OCEAN CITY — Much was accomplished on the resort’s tourism strategic plan’s list of priorities in 2015, but much more is on the radar for the coming year, Ocean City Tourism Committee members learned this week.
The list of high priority action items for 2015 included the tourism marketing plan, the next phase of the Convention Center expansion, continued advocacy for increased state tourism spending, and better data collection on visitors including where they come from and how long they stay, for example. Also placed high on the priority list for last year was advocating on behalf of a mandated post-Labor Day school start, continued redevelopment of the “model block” in the downtown area, an expansion of the Halloween-related special events in the fall, an expansion of the sports tournament marketing partnership with Worcester and Wicomico County, greater enforcement of the town’s new smoking ordinance on the beach and Boardwalk and a needs inventory for Northside Park, for example.
Most of the high priority goals for 2015 were accomplished to varying degrees during the past year, but many remain works in progress. Nonetheless, the accomplishments were praised by committee members and the quasi-public partners.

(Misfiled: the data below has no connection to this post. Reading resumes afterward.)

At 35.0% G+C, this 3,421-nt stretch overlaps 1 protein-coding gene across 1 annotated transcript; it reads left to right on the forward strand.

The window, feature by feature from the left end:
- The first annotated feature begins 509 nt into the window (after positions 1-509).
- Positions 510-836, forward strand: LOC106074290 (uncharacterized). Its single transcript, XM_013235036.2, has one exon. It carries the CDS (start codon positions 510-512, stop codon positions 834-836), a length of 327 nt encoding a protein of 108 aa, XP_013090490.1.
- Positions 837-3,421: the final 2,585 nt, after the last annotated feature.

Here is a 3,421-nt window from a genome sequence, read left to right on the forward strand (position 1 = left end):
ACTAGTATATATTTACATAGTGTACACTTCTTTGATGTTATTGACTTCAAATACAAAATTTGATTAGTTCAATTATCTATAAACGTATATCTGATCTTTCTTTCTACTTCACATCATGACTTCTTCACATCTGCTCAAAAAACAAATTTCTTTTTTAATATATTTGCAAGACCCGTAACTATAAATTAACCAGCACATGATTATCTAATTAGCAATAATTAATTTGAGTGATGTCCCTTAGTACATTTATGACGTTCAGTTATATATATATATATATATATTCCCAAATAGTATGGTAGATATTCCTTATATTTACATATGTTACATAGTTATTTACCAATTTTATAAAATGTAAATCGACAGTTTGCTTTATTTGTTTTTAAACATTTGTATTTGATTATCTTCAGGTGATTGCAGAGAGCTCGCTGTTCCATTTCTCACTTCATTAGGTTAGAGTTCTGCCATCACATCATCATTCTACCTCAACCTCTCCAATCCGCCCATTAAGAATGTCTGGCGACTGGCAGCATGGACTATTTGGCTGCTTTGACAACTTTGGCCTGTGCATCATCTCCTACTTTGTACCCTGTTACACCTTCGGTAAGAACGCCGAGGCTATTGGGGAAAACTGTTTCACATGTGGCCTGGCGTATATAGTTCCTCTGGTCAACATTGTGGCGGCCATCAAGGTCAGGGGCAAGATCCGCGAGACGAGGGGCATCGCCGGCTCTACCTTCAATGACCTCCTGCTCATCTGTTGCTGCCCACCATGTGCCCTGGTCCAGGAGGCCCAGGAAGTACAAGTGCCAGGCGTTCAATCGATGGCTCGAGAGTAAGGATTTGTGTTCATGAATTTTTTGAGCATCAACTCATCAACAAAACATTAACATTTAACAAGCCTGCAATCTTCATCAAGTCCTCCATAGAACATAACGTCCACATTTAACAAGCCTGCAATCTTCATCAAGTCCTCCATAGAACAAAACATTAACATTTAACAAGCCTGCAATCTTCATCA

“It’s exciting to see the progress,” said Ocean City Chamber of Commerce Executive Director Melanie Pursel. “When you see this list and see what has been accomplished, we really were able to get a lot done in a short time and we want to keep that momentum going.”
With the General Assembly reconvening this week, Ocean City Tourism Manager Donna Abbott said advocating for more state funding for tourism statewide and an increase in the matching funds for Ocean City will continue to be a top priority early in 2016.
“There were a bunch of new legislators last year and Ocean City was well-represented on tourism advocacy day,” she said. “The governor has been very supportive of tourism and hopefully that will continue.”
Councilman and committee member Dennis Dare also praised the accomplishments, but advocated for a continued push for some initiatives including the proposed 50-plus events.
“Let’s try to avoid the seven-year rule,” he said. “The first year there is a discussion of doing something to get seniors in town and seven years later something actually happens. Let’s try to get that down to three or four years.”